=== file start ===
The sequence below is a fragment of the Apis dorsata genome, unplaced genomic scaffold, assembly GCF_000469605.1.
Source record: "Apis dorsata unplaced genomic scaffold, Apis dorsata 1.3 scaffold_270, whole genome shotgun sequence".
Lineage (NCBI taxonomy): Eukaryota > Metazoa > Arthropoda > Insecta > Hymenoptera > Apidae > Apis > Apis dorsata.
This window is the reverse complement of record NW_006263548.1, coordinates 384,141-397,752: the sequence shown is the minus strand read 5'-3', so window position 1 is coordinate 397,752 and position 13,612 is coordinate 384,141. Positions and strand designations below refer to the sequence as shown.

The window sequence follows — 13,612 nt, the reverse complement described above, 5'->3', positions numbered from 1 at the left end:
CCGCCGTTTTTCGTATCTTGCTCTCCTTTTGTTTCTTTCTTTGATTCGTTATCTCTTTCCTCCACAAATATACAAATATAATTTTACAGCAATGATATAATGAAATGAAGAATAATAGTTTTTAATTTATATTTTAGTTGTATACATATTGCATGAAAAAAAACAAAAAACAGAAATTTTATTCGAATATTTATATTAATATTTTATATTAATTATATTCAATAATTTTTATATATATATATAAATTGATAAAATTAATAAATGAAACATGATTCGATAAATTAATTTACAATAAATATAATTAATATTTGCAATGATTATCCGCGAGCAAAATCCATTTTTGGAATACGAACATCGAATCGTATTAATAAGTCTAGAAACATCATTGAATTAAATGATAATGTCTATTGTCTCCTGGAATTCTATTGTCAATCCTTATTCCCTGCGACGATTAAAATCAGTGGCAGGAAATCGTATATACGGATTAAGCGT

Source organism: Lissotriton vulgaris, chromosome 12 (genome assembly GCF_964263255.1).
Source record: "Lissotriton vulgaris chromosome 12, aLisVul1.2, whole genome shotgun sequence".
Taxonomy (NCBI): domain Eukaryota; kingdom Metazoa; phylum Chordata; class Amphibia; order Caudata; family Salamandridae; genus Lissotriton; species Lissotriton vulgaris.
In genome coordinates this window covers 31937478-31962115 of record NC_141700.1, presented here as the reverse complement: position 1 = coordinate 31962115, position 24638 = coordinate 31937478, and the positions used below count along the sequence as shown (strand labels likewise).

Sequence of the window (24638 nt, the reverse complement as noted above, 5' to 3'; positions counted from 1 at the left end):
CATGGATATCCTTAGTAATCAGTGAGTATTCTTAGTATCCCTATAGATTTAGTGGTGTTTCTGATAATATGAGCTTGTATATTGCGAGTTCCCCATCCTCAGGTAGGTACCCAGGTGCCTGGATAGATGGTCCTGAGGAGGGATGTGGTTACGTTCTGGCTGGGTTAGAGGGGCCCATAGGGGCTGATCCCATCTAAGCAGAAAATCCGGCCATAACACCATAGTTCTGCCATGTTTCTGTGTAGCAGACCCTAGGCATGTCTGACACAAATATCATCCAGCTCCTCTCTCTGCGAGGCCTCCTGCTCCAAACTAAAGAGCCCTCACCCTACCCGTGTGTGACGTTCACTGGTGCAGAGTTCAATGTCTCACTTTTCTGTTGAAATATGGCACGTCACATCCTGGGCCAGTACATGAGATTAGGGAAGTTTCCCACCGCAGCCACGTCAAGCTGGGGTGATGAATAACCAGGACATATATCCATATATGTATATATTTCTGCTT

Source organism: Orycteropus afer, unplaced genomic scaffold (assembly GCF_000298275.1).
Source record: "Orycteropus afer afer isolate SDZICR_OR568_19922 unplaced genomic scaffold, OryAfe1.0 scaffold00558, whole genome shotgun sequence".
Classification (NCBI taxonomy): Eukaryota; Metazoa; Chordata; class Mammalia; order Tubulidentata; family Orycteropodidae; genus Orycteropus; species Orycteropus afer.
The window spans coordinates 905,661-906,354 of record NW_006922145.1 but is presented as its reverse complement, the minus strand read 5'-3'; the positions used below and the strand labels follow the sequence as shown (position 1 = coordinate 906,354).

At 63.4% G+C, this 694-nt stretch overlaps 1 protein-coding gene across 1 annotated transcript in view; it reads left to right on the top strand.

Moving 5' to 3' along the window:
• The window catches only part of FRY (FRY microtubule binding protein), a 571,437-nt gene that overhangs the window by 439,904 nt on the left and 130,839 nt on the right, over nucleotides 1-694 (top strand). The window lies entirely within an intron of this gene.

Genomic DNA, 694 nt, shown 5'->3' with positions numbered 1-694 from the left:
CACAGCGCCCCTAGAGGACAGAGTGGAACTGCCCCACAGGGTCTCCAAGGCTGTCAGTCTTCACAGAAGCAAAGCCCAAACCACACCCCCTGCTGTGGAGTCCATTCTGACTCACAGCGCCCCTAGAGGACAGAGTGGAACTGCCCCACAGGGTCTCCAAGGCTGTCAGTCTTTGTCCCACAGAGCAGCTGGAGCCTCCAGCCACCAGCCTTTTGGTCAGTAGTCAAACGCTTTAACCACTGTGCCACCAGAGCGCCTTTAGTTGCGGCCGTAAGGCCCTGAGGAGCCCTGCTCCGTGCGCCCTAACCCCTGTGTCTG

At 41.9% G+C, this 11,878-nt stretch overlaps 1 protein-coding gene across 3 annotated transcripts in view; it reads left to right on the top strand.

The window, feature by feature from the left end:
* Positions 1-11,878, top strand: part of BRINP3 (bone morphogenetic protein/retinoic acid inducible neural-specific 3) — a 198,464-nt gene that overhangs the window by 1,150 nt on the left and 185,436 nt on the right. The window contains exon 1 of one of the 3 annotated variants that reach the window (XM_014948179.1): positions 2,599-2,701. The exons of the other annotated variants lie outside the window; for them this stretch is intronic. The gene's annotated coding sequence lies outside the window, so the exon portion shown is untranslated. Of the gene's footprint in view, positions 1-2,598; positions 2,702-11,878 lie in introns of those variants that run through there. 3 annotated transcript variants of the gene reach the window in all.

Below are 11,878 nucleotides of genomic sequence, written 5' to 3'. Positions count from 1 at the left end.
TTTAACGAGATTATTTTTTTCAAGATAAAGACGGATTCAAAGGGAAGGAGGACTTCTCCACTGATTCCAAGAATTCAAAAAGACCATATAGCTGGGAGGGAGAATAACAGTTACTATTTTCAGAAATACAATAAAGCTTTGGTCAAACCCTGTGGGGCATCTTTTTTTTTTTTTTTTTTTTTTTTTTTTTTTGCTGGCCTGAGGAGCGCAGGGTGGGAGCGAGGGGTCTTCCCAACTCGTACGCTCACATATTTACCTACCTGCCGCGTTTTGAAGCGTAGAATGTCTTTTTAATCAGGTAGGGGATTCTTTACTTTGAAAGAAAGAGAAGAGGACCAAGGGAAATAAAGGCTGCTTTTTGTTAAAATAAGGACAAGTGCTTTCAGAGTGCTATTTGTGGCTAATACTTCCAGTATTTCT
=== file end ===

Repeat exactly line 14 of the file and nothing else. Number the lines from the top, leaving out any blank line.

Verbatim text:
Source record: "Orycteropus afer afer isolate SDZICR_OR568_19922 unplaced genomic scaffold, OryAfe1.0 scaffold00558, whole genome shotgun sequence".